Report Shows Ban of Atrazine Would Be Devastating to Ag Sector

Study concludes that removal of herbicide would cost farmers billions and lead to tremendous job losses.

Published on: Jul 8, 2010

On Wednesday Dr. Don Coursey, an economist at the University of Chicago, presented findings from a study on the effects of banning atrazine during a briefing at the National Press Club that was sponsored by the Triazine Network.

"The basic takeaway point is that a ban of atrazine at the national level will have a devastating affect on the U.S. corn economy," Coursey said. "The total loss to farmers would be between $2.5 billion and $5 billion a year."

Additionally this could lead to the loss of as many as 48,000 jobs. If those job losses occur within the corn sector, which would likely be where it would happen, that would increase the unemployment rate in that subsection of the economy into the high 30% range.

"That's why I feel justified in using the word devastating," Coursey said. "I would also add that a good 90% to 95% of the impact in the corn sector would be felt by small, rural family farms."

Those numbers don't factor in potential losses to other crop sectors that depend on atrazine such as the sorghum industry and sugarcane. The second most-used herbicide in the U.S., atrazine has been a mainstay in corn, sorghum and sugarcane production for 50 years.

"If atrazine is banned producers would also lose propazine, which is another important triazine herbicide for sorghum," said Gerald Simonsen, chairman of the National Sorghum Producers and sorghum grower in Ruskin, Neb. "Because there are fewer alternative herbicides available for sorghum, taking atrazine off the market would have a dramatic and costly impact on the U.S. sorghum industry."

The Environmental Protection Agency initiated an additional unplanned review of atrazine in 2009 just three years after re-registration of the herbicide, which following more than 6,000 scientific studies. EPA cited a New York Times article that voiced claims by anti-atrazine groups as the basis for this, marking the first time in history that they have started a review process without citing sound science.

"Atrazine is the most thoroughly tested herbicide used in agriculture today, and EPA itself re-registered the product just four years ago, after more than a decade of intensive scientific study," said National Council of Farmer Cooperative President and CEO Chuck Conner. "Farmers across the country depend on atrazine and products containing it to increase their yield to meet the needs of a growing global population while at the same time practicing sound soil and water conservation. It is our hope that EPA will follow the science - not the ideologically-driven agendas of activists - in conducting their review."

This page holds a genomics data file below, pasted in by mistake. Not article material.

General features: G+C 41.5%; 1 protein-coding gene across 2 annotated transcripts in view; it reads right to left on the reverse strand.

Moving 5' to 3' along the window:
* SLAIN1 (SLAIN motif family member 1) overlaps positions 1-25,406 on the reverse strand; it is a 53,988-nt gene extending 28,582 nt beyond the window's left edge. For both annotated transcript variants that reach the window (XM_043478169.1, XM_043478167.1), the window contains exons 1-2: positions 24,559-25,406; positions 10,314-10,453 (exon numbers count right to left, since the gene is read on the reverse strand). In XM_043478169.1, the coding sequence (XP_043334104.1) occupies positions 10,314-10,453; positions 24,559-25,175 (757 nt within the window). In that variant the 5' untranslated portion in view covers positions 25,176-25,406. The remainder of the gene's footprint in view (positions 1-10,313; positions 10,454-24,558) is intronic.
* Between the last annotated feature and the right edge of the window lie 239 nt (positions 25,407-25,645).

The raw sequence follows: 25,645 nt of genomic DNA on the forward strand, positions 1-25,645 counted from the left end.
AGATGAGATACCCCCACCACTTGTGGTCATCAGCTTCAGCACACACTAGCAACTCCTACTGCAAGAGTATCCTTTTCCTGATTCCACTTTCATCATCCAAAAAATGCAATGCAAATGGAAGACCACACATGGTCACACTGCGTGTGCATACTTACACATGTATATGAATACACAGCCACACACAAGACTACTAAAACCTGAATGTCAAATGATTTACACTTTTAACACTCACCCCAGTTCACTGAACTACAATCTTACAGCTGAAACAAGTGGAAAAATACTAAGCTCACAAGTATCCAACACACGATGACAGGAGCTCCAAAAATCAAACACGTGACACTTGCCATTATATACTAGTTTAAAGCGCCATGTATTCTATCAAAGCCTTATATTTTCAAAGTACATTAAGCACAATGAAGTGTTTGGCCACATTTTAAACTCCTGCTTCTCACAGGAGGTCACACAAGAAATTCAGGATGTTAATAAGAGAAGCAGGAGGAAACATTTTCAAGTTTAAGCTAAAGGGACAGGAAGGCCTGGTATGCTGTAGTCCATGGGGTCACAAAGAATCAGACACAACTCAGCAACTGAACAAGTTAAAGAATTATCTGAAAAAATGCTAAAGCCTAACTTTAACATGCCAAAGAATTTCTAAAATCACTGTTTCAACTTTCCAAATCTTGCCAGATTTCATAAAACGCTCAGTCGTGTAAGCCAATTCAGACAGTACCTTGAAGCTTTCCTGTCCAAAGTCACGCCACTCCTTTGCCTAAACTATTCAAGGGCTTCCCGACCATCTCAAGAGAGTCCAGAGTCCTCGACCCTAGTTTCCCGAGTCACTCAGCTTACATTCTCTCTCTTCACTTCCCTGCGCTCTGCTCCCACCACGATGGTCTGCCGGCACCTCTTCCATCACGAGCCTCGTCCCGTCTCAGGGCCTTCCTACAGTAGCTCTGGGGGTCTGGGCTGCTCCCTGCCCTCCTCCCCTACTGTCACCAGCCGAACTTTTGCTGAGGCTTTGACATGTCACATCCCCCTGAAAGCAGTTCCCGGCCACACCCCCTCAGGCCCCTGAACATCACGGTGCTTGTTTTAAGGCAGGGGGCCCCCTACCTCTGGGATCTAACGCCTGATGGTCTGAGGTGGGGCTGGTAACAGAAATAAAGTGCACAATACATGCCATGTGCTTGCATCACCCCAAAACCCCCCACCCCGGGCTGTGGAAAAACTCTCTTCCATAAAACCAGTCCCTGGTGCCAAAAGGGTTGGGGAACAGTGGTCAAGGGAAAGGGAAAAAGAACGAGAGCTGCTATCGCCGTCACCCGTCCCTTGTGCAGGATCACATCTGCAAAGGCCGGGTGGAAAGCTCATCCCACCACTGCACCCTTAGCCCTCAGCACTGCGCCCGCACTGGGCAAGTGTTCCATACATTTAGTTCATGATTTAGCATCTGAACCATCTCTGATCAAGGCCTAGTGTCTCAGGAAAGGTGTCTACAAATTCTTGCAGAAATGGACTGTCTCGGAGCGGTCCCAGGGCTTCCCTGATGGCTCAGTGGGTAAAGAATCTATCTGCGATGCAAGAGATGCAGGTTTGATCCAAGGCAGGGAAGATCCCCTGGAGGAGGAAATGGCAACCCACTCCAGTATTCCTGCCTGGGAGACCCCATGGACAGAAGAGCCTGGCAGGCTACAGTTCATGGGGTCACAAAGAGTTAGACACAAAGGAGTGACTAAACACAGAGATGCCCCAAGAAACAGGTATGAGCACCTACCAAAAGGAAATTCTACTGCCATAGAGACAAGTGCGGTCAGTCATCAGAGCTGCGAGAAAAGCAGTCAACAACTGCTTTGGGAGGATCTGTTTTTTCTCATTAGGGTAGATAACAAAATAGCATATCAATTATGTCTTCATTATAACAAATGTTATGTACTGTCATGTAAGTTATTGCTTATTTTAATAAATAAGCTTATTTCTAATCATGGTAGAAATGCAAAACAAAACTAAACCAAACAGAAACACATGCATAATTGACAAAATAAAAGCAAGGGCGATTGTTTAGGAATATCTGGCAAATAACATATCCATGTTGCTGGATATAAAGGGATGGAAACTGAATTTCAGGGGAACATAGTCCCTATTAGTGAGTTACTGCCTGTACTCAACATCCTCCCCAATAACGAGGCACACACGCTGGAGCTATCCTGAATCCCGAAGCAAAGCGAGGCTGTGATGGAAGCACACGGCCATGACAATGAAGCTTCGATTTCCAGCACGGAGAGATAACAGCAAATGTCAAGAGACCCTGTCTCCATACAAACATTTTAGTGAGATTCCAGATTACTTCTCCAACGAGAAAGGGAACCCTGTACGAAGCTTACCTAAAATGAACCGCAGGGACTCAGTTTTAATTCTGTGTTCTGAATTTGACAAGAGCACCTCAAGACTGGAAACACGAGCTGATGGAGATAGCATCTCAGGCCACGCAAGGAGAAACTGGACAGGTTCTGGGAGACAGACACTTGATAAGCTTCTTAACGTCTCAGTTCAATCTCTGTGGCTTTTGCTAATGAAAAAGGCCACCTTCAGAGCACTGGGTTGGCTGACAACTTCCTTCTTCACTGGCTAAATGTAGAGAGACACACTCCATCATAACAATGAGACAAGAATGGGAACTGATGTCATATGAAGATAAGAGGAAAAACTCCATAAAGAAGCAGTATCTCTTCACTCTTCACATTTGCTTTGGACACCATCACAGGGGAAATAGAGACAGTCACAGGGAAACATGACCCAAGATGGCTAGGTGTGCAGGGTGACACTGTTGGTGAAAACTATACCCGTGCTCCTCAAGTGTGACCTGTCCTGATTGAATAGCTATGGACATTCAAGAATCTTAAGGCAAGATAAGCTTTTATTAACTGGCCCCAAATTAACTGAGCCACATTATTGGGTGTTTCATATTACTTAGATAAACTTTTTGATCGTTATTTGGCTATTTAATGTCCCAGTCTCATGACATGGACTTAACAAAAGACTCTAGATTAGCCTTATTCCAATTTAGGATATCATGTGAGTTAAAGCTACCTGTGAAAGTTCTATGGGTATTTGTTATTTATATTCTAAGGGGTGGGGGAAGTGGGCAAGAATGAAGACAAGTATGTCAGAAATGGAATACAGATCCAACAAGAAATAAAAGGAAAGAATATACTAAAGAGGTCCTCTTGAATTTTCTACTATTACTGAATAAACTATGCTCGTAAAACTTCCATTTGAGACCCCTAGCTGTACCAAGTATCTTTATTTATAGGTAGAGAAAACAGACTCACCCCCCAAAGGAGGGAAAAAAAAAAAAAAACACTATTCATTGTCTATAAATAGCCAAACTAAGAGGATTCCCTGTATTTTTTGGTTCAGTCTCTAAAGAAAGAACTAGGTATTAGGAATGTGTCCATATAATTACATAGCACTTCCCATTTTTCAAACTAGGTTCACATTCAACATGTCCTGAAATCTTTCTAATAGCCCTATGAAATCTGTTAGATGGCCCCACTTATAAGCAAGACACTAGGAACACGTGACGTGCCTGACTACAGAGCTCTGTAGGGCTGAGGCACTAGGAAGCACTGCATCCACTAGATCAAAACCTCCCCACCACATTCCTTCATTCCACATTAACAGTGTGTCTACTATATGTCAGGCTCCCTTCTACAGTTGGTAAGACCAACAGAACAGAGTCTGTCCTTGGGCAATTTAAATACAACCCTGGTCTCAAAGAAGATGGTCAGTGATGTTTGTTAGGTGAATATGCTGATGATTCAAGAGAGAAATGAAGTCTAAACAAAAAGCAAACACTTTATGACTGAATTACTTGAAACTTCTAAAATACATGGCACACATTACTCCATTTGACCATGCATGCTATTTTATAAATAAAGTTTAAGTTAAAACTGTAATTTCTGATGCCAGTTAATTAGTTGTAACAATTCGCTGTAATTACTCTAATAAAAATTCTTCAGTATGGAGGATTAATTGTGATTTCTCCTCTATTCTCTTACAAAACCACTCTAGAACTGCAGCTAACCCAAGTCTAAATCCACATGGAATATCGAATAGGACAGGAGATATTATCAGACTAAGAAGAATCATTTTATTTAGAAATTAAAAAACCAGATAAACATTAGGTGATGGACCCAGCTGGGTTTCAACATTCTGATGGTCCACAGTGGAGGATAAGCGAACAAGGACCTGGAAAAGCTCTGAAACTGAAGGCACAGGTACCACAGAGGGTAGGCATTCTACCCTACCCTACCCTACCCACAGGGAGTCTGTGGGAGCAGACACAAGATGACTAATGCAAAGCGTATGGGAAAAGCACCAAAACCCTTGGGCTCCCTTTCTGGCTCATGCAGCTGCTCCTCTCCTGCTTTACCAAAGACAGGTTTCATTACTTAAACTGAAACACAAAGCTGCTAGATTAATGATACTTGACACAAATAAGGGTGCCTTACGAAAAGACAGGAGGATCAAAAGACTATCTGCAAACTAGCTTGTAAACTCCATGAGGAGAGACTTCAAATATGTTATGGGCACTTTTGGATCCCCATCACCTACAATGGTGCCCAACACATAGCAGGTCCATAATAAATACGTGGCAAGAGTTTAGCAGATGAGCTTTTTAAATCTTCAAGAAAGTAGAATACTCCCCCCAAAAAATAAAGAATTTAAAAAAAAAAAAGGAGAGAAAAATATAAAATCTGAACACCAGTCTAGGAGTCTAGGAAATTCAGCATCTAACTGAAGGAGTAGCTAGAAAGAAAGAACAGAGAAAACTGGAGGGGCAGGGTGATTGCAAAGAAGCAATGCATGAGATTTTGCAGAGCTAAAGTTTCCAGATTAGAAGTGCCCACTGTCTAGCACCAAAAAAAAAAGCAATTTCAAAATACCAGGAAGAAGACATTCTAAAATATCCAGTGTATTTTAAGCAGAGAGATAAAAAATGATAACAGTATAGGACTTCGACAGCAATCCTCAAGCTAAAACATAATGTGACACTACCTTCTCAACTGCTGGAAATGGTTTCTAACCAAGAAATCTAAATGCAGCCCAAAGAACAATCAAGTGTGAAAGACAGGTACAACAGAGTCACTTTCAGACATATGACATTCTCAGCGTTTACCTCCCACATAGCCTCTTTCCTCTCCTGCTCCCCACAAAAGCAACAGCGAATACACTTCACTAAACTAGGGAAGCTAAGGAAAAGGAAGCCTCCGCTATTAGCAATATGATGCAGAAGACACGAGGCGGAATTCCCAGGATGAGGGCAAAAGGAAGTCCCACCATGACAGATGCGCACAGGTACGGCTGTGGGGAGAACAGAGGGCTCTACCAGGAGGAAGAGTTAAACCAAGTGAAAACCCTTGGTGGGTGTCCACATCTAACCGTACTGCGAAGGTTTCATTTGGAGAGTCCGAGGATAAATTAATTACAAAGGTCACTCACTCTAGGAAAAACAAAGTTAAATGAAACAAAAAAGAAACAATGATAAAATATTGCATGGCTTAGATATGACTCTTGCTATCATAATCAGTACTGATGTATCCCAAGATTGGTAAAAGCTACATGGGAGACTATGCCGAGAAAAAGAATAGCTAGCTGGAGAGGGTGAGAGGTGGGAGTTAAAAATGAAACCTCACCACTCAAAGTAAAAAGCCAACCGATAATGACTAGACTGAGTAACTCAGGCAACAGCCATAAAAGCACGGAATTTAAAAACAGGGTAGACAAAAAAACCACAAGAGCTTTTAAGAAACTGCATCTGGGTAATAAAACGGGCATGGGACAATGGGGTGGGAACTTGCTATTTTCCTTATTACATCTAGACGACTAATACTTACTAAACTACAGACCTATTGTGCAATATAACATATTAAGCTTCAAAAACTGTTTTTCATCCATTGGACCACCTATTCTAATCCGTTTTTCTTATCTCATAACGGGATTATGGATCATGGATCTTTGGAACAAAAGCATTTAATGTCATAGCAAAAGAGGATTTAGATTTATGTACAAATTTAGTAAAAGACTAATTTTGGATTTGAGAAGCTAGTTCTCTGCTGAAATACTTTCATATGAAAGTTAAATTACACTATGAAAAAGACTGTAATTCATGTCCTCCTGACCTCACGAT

Coursey says that a national ban on atrazine would have many unintended consequences, a few of which he outlined during the briefing.

"We have been very successful in this country the last 20 to 25 years in promoting conservation tillage," Coursey said. "Take the atrazine away and farmers may not be able to afford conservation tillage, there's going to be more runoff, which means an unintended consequence of banning atrazine would perhaps hurt drinking water and other water sources."

Another consequence would be sharp reduction in yields of sugarcane and sorghum which would cost those industries millions of dollars and jobs that would have to be added to the data Coursey presented representing only the corn sector.

"Corn is a very important crop to the U.S. economy; it's a very important crop to the world economy," Coursey said. "A ban on atrazine in corn production in the United States would be a pure tax upon corn growers. It's basically going to be taking some of their income away from them."

EPA's own estimates show that without atrazine, U.S. corn producers would lose $28 per acre. When looking at the fact that farmers are growing 88 million acres of corn, that loss is substantial.

"In some areas of public policy you make a change in the marketplace and you might be able to argue that something in another part of the economy will pop up and replace that loss or more than replace that loss," Coursey said. "In the context of a ban on atrazine there is nothing on the horizon that is going to pop up and even balance out the losses that would occur in the farming sector if atrazine were banned."